Red Bull Motorsports
Not so long ago, when a young (younger?) Max Verstappen lay down his head on his pillow at night, his dreams probably went like this: have a home Grand Prix packed with orange-clad partisan Dutch fans, win it in style, send an entire country into delirium and lead the Formula One world championship as a result. Sounds great, right? But what if the reality was even sweeter?
A weekend crowd of more than 200,000 people, 99 percent of whom seemed to be wearing an orange t-shirt, waving an orange flag or brandishing an orange flare, raucously cheered every lap. At the end of the race, their man was back on the top step of the podium and in the lead of the title chase again.
Yes, this win was worth 25 points like any other, but F1's first visit to Zandvoort since 1985 will go down as one of the most memorable weekends of Verstappen's season no matter what happens from here. And not just for Max, either.
A classic circuit with a modern twist, sparkling sunshine after the dampened disappointment of Belgium a week previously, a party-like atmosphere fuelled by F1, local DJ's blasting dance music and perhaps an adult beverage or three, it all combined to create the best Grand Prix vibe for as long as most paddock regulars can remember.
Twenty drivers took to the track on Sunday afternoon, but the crowd had eyes for only two – Verstappen on pole, and main title rival Lewis Hamilton (Mercedes) alongside him on the front row.
With overtaking set to be at a premium around the fast, flowing and narrow layout, the race could be defined in the first 10 seconds. After Verstappen nailed the start, the race was under his control, the home hero relinquishing the lead for just eight laps following his first pit stop.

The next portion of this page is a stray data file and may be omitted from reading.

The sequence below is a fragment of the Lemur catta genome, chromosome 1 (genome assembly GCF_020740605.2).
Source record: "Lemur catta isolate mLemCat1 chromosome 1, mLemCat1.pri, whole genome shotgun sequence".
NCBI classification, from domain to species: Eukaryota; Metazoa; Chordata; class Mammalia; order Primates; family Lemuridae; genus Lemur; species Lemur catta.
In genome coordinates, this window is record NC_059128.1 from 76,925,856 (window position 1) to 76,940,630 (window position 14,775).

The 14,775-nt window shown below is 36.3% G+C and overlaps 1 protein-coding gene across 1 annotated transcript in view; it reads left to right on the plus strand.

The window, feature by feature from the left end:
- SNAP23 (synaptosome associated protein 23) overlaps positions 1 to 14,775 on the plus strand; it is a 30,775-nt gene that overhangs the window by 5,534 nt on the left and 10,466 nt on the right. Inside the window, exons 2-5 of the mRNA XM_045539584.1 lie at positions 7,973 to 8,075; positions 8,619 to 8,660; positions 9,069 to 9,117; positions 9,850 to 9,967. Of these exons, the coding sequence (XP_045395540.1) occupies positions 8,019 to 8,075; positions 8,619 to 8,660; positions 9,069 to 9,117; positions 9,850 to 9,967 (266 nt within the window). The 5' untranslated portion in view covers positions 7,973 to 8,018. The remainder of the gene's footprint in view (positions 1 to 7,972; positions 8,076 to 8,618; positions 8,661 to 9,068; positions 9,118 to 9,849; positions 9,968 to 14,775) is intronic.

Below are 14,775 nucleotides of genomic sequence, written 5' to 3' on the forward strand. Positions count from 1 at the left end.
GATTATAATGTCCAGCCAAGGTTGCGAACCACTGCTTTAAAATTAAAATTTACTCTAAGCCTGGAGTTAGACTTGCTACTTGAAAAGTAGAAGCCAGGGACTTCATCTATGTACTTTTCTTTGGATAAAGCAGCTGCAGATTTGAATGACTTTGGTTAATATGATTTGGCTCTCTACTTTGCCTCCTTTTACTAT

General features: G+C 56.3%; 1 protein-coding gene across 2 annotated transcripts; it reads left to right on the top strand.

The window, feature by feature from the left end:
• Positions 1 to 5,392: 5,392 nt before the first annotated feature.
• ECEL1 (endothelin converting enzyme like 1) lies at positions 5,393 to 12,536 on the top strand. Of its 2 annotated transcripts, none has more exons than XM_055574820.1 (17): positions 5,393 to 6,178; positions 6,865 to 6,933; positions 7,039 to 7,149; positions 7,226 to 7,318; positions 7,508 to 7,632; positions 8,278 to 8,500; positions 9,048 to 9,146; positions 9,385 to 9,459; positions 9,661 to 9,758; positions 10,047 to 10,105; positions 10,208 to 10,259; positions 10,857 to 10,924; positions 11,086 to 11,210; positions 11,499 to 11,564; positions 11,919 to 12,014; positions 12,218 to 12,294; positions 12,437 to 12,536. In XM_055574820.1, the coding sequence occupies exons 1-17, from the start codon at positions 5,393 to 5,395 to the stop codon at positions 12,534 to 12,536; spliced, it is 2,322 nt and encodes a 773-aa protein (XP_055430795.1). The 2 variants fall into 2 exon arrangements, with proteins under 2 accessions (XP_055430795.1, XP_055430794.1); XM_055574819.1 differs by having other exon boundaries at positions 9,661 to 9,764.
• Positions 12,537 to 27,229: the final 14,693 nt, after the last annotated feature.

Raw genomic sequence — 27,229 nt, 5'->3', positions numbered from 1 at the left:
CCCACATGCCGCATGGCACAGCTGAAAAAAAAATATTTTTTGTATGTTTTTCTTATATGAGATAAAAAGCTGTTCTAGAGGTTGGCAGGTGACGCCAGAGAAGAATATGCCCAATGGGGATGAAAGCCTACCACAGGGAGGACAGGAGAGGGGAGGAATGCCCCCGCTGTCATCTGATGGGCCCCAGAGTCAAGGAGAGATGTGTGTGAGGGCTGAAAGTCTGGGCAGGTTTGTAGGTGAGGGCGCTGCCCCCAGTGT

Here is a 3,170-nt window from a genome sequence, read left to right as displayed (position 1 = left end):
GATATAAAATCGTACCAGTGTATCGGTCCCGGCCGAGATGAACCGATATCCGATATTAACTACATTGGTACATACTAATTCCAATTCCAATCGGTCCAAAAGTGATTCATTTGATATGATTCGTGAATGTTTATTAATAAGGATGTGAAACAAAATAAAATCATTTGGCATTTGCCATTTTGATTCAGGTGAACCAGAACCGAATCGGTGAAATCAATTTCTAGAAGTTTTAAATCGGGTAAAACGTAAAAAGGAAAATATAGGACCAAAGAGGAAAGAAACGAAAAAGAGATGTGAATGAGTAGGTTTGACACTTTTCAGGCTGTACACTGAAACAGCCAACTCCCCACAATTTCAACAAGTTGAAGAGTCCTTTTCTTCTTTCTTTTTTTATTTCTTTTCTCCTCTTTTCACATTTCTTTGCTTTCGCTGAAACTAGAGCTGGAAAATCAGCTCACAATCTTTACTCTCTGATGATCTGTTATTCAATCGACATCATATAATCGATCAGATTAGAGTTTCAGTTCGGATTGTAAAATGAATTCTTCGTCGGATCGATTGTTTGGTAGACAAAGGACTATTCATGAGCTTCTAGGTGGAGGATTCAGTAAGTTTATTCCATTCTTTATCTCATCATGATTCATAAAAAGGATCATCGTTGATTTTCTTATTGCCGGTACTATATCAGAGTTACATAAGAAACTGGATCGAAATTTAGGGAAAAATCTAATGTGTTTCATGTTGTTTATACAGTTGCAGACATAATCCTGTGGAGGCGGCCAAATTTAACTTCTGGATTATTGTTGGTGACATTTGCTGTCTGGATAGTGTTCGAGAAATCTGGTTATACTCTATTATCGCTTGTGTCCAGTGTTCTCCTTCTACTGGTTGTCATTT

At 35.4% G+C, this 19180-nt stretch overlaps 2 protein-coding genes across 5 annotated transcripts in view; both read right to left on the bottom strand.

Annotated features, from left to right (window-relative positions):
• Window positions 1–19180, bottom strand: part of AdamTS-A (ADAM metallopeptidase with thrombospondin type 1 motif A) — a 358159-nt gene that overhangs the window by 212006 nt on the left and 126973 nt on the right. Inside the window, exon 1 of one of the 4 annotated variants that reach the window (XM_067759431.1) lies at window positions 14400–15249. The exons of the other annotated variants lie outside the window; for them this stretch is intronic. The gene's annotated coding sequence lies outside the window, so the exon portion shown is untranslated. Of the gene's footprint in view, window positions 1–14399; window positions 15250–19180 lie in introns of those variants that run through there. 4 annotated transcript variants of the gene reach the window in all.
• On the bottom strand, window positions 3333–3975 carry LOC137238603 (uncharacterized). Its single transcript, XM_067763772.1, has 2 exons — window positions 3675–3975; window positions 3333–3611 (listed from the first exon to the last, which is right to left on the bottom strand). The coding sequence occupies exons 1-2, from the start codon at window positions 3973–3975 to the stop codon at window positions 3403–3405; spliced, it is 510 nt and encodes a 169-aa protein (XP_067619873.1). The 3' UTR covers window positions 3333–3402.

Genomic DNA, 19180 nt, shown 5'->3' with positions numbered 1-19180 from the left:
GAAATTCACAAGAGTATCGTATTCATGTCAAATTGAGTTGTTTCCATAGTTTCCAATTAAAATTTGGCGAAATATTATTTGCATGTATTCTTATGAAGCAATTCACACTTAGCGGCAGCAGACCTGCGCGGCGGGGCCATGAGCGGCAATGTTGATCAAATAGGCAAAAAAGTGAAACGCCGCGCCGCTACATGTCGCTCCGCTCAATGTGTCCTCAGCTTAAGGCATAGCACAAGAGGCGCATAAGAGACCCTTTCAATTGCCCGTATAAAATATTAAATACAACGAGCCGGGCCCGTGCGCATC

You didn't even need to see where Verstappen was on track; you could hear the roar of the crowd every time he passed a grandstand on the 4.3km layout. When the job was complete after 72 laps, bedlam – and plenty of orange flare smoke – ensued.
Here's how a magical Sunday for Verstappen – and a genuinely exciting race up and down the grid – unfolded.
Max's 'amazing day'
Just how popular is Verstappen at home? Before a wheel was turned in anger at Zandvoort, Verstappen's Thursday track walk drew a squabbling pack of photographers, a mass of cheering fans in the grandstands and even a queue of marshals seeking signatures and selfies. All while race day was still three days away.
Such pressure could make anyone wilt, but Verstappen took it in his stride. Even in qualifying, where he missed a gearshift after running over the kerbs coming out of Turn 3 and then had a DRS malfunction as he exited the final corner, he still denied Hamilton by 0.038 seconds for his sixth pole in the past seven races.
Mercedes turned up the pressure strategically on Sunday, leaving Valtteri Bottas out on track longer in the first stint of the race in an attempt to back Verstappen into Hamilton's clutches after the first pit stops. Still, Verstappen dealt with Bottas decisively on Lap 31, built a lead with enough margin to make a second and final stop nine laps later, and controlled things from there.
Such was the pace of the race – 72 laps in 90 minutes – that every driver besides Hamilton (second) and Bottas (third) was lapped by the flying Dutchman, who achieved the rare feat of winning in the country of his birth (Belgium) and the country he represents (the Netherlands) in seven days.
His seventh win of the year saw him reclaim the championship lead by three points over Hamilton.
"It's incredible," Verstappen said after the race, his voice straining to be heard over the din of the fervent fans.
"The expectations were high heading into the weekend, and it's never easy to fulfil that, but I'm so happy to win here and to take the lead in the championship. It's just an amazing day.
"The start was important, I think we did that well, and Mercedes tried to make it very difficult for us. But we countered them all the time very well. We can be pleased with the whole team performance."
Red Bull Racing team principal Christian Horner agreed that the opening 10 seconds were critical.
"A race like that is never easy, and the most important thing was to get the start," Horner said.